I’m a believer of press releases to get the biggest bang for the buck when there’s a major announcement, release of a book or breaking news.  But, you don’t always have to spend an arm and a leg for its distribution. There are cases when I advise clients to go national and get the widest exposure possible for all the media hits, and other times, the press release can simply be a PR tool for the media via a link on the client’s press page. Both work.

There are varying views on the press release and that’s always refreshing. Mike Butler, journalist and technology commentator shares his thoughts on The Press Release is Dead – Use this Instead. In this article, Butler spells out key information to send a reporter, not just an “OK, here it is” press release. His questions are spot on, his humor puts a smile on my face and I like his style. Read this and you’ll understand what the media is looking for, what they’re not looking for (ie, pdf’s, attachments) and how to pitch via Twitter, which by the way works.

Steve Cody’s article, published in Inc.com gives us 5 Reasons the Press Release Isn’t Dead Yet. I agree with his findings, and you might too. Press releases aren’t just an antiquated business tool, even if you think they are.  They offer legitimacy, a steady stream of news and they break through the clutter.  How is that?  Read more here.

And lastly, Julie Crabill posts a great piece at Mashable.com, 4 Alternatives to Your Next Press Release. First, are you telling a story or just sharing news? Consider producing a short video for Facebook, coming up with a customized #hashtag or designing visuals to share on relevant social media platforms. Then, there’s always going deep. Take a look at what she means.

You can think what you like, but keep in mind that there’s not always just one way to share news. I’ve always liked a mix of marketing, PR, promotion and media to tell a story, with more than a dash of visual, be it infographics, video, slide share, GIFS or graphics.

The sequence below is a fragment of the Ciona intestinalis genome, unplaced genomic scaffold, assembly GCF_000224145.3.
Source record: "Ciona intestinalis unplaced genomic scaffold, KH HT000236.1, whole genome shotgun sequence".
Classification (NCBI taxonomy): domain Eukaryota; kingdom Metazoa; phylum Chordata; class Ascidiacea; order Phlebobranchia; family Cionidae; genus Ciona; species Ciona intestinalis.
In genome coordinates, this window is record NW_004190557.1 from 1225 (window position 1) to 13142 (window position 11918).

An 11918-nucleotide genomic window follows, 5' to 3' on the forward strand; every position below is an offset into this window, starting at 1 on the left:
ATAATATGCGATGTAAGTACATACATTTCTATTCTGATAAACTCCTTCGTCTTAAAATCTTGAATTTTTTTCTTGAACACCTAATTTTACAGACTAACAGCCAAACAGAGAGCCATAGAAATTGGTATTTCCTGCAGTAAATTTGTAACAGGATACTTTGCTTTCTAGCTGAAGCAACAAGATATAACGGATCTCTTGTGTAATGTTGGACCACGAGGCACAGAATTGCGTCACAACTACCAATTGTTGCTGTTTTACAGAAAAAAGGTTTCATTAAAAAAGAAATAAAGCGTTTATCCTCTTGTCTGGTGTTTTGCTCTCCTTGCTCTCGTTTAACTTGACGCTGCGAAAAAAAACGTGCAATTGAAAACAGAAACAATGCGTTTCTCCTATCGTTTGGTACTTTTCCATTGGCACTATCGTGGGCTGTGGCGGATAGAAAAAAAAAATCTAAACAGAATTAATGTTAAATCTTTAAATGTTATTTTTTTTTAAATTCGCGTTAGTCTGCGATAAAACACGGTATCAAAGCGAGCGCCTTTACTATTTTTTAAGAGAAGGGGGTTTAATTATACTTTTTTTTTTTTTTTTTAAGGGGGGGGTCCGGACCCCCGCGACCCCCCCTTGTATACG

You can market yourself silly, but remember in PR, variety is the spice of life.

RSI PR CoachI’ve been coached by a few fabulous coaches in the past five years and individually they’ve made a tremendous difference in my life and business. And, collectively, they’ve blown me way with their wisdom, guidance, practical advice and vision – to not find myself, but create myself!

You see, I have a vision for who I want to be, but frankly, it’s a world apart from the greatness my COACH sees. The best of the best have laser focus and insight to see your potential, much more than you’ll ever see. They don’t carry all that ‘old stuff’ and resistance that you do. Stuff like, ‘I can’t do it’, I stink at that, I don’t know the right people, I don’t have enough time, I don’t know how to do it – and, shall I go on?

But it’s not just killing those demons and saying ‘Sayonara’, a great coach offers ideas, solutions and has the experience to help get you where you want to go, and how to get there. With PR, that could mean help with media exposure, press relations, speaking gigs, social media positioning, and more. And, all together that means elevating your brand, increasing your recognition and leadership status in the marketplace, and ultimately increasing SALE$ – given the odd chance you’d like to make some money.

A PR coach offers real life practical advice and positioning on what works and what doesn’t to get noticed, customized for your particular situation and your goals.

Here are 3 Reasons You Need a PR Coach in 2014:

1) You see others in your industry who are getting media attention and mention everywhere, and you are sick and tired of this not being you; Plus, you’re way better than they are;

2) You don’t have the time, know-how, promotional zing or savvy to create effective pitches, press releases, media kits or use social media to influence your target market, or influencers you want to influence. Plus, it would take forever for you to figure it out;

3) As much as you hate to admit it as a recovering perfectionist and control freak, you just can’t do it all and be good at everything. You know that PR is important, and if there’s something you can do to make 2014 the best year ever, you’re willing to give it a try.

Where do you need the most help with PR?

If you had to choose one, would you want a stronger media kit, editorial plan for press releases and target mention, or the chance to be pitch perfect?

Are you more the spot coach type (consulting for specific problems) or would you prefer a longer relationship for three to six months to co-create a plan on how PR can help you increase your image (and opportunities).

I’d love to know your thoughts!